What is Testosterone?
Testosterone is the primary sex hormone in men with several important functions, such as:1,2
- The production of red blood cells and sperm
- The growth and development of the male sex organs
- Libido (sex drive) regulation
- Development and maintenance of bone and muscle mass
As testosterone levels gradually decline with age, it’s common for men (particularly those over the age of 40) to seek natural ways of boosting their testosterone levels. While some may make the mistake of running to the local store to pick up the latest ‘testosterone-boosting’ herbal supplement, most changes men are actually seeking are similar to those advocated for general health: improving sleep quality, exercising more frequently, and improving diet quality 3–5.
But can a lifestyle change such as diet really impact your testosterone levels?
Learn more about the relationship between age and testosterone
Can food increase Testosterone levels?
The short answer is yes, although it’s not as straightforward as you may think.
Although more research is needed, current studies indicate that certain aspects of a poor diet (high intake of bread and pastries and low intake of vegetables) predict low testosterone levels 6. Normal testosterone levels are also more common in groups that consume more fruits and vegetables.6
The extent that testosterone levels change is almost entirely dependent on how the dietary change impacts body weight. Specifically, how much diet supports you to achieve a healthy body weight. It’s not as simple as ‘eat healthier, increase testosterone’.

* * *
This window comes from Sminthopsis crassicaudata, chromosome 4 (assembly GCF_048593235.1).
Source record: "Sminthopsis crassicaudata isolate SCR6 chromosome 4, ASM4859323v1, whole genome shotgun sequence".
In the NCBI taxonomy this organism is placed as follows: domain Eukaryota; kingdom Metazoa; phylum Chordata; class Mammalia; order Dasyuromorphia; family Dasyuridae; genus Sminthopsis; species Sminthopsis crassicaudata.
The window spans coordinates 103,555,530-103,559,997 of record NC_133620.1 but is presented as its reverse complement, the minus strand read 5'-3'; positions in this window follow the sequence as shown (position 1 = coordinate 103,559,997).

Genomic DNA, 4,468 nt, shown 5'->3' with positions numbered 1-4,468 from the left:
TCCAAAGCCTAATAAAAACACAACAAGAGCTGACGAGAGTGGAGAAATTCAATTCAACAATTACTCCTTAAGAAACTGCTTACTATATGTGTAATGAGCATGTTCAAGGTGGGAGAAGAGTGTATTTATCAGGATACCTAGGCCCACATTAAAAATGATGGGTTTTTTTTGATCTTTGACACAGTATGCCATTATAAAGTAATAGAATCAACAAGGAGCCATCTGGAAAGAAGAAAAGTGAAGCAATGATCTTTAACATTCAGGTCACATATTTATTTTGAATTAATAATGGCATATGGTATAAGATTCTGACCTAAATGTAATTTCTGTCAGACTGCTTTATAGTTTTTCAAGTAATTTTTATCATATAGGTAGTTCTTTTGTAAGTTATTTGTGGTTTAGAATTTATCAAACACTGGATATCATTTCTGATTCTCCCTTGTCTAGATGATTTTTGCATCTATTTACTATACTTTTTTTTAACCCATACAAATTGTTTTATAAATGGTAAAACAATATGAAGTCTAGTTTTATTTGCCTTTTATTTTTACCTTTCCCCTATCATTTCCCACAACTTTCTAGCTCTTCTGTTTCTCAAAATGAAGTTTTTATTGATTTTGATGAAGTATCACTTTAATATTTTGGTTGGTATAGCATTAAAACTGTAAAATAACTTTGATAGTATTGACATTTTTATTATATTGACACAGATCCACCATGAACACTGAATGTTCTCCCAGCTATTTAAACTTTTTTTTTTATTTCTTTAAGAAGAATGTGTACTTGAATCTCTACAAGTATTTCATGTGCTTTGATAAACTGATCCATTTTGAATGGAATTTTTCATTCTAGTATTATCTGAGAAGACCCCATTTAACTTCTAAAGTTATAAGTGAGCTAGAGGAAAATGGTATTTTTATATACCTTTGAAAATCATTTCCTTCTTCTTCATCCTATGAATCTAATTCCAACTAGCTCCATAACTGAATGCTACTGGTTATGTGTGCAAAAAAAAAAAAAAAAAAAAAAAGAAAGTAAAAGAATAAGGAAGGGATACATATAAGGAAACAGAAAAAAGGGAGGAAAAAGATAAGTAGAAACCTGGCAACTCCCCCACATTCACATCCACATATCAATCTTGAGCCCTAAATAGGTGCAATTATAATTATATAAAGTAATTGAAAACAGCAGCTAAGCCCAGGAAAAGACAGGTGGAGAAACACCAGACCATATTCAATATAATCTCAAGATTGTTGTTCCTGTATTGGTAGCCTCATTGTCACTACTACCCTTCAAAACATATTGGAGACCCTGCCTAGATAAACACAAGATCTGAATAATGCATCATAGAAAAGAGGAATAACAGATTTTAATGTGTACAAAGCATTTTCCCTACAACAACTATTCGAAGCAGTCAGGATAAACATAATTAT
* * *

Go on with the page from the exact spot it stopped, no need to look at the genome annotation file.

It is unlikely that testosterone levels will change with diet for men who are already a healthy body weight. But in men with potential to achieve a healthy body weight by making positive dietary changes, testosterone levels can increase.
Soy and Testosterone
One common concern for men who consume lots of soy foods is the effect this has on their testosterone levels. As soy is rich in isoflavones which mimic the structure of a hormone linked more with female health, oestrogen, it is intuitive to think that soy foods could be ‘feminising’. Yet repeated studies have come to the same conclusion that regardless of the dose, soy and isoflavone intake does not meaningfully affect testosterone levels. For those who follow a more plant-based diet, rest assured - you can consume your soy protein without compromising your health! 7
Flavanols are a type of polyphenols, which are compounds typically found in plants thought to exert beneficial effects on health. Recent discussions within the literature have proposed these compounds may influence testosterone levels. Although plenty of speculation exists regarding the mechanisms of how flavonols could increase testosterone, there’s a severe lack of human clinical data to support their use. In fact, in one of the few human trials in healthy men, there were no observed changes in serum testosterone levels following flavanol supplementation.8
Does alcohol intake affect Testosterone levels?
For alcohol and testosterone, the devil is in the dose. One scientific review concluded that an ethanol (the alcohol found in alcoholic beverages) dose greater than 1.5 g/kg of body weight is need to cause a significant reduction in testosterone levels. Up to this level of intake, testosterone levels remain stable.